These papers have been added to the Apodiformes page.

Are there still “pure” Hawaiian Ducks?

Recent study explored the genetics of this species across the Hawaiian Islands.

The Hawaiian Duck or Koloa (Anas wyvilliana) is a special bird. This species is endemic to the Hawaiian Islands (as you might have guessed) and probably originated about 3000 years ago from a hybridization event between Mallard (A. platyrhynchos) and Laysan Duck (A. laysanensis). In other words, the Hawaiian Duck is a hybrid species (you can read this blog post for more on hybrid bird species). Unfortunately, this unique species is threatened with extinction by extensive hybridization with feral Mallards. An ironic twist for this hybrid species.

Feral Mallards were introduced on the Hawaiian Islands in the 1800s, mainly for food and hunting. During the 1930s and 1940s, several “wild” feral populations were established on different islands. The increasing numbers of Mallards resulted in hybridization with the local Hawaiian Ducks. Genetic analyses confirmed gene flow between these species, raising the fear that the Mallard is genetically swamping the Hawaiian Duck. A recent study in the journal Molecular Ecology assessed the current situation and genetically characterized several island populations.


A pair of Hawaiian Ducks © Dick Daniels | Wikimedia Commons



Caitlin Wells, Philip Lavrestky and their colleagues sampled birds throughout the Hawaiian archipelago and sequenced their DNA using a ddRAD-approach. The genetic patterns that emerged from the analyses painted a dual picture of hope and despair. On the positive side, the island of Kaua‘i (which supports the biggest population of Hawaiian Ducks) contained few hybrids and seemed practically pure.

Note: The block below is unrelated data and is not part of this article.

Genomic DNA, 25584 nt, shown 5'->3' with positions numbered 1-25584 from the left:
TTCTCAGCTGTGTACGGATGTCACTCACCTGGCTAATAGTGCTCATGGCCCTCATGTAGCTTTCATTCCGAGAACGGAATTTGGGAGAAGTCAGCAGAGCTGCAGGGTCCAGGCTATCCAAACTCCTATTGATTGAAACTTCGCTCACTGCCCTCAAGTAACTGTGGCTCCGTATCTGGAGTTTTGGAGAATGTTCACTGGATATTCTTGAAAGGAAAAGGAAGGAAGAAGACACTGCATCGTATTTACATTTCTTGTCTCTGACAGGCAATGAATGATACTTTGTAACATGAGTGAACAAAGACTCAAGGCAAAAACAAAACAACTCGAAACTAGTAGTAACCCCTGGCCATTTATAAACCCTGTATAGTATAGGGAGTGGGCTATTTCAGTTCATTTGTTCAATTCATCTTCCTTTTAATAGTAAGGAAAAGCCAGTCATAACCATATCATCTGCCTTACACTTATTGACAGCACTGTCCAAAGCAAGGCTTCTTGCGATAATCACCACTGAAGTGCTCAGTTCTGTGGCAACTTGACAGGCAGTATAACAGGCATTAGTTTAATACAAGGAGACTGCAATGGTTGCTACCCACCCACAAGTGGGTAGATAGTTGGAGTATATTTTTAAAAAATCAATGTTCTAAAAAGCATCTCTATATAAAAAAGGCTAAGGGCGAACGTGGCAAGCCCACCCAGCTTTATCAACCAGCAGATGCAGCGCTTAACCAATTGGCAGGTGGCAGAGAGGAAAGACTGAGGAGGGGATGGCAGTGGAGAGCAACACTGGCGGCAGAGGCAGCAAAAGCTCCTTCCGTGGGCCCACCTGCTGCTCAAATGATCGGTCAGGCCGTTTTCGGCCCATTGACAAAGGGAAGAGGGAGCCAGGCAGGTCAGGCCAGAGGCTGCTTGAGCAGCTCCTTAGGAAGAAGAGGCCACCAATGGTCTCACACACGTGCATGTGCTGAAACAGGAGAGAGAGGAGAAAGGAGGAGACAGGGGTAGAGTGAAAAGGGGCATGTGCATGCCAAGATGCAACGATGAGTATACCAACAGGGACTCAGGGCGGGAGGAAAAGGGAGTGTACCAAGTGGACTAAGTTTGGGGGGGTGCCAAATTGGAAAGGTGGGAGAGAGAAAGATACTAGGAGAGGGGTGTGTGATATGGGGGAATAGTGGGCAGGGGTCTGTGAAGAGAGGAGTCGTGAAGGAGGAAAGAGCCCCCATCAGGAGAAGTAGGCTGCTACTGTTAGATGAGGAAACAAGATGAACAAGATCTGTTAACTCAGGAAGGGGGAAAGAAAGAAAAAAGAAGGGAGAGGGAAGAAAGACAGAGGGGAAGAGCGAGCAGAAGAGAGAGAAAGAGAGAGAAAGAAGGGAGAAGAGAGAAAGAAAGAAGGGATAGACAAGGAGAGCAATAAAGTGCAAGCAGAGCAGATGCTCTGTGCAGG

The lack of hybrids on Kaua‘i can probably be explained by the skewed sex ratio of three males for every one female. Hybridization might occur when females have a difficult time finding a mate from the same species. In the end, they settle for a male from another species (i.e. the desperation hypothesis). This situation does not occur on Kaua‘i because there are plently of Hawaiian males to choose from.


The Hawaiian Ducks on Kaua’i (in yellow) show little admixture from Mallards (blue). This island houses the largest population of “pure” birds in the archipelago. From: Wells et al. (2019) Molecular Ecology


Hybrid Swarms

The other islands, however, showed different degrees of hybridization between Hawaiian Ducks Mallards. The first-generation hybrids interbreed with each other or backcross into feral Mallards. The result is a collection of hybrid swarms that blur the line between the parental species. The fitness of effects of this genetic mash-up remain to be investigated. The authors list potential consequences of feral genes in Hawaiian Ducks, including higher growth rates, smaller digestive organs and lower survival rates.

From a conservation point of view, the reseachers provide clear guidelines: “our results suggest that the removal of feral mallards is critical and should be considered a management priority to limit the chance that remaining koloa will be lost to hybridization.” Let’s hope we can save this hybrid species from genetic extinction.


The remaining islands show extensive hybridization: all birds show ancestry of Hawaiian Duck (yellow) and Mallard (blue). From: Wells et al. (2019) Molecular Ecology



Wells, C. P., Lavretsky, P., Sorenson, M. D., Peters, J. L., DaCosta, J. M., Turnbull, S., Uyehara, K. J., Malachowski, C. P., Dugger, B. D., Eadie, J. M. & Engilis Jr, A. (2019). Persistence of an endangered native duck, feral mallards, and multiple hybrid swarms across the main Hawaiian Islands. Molecular Ecology, 28(24), 5203-5216.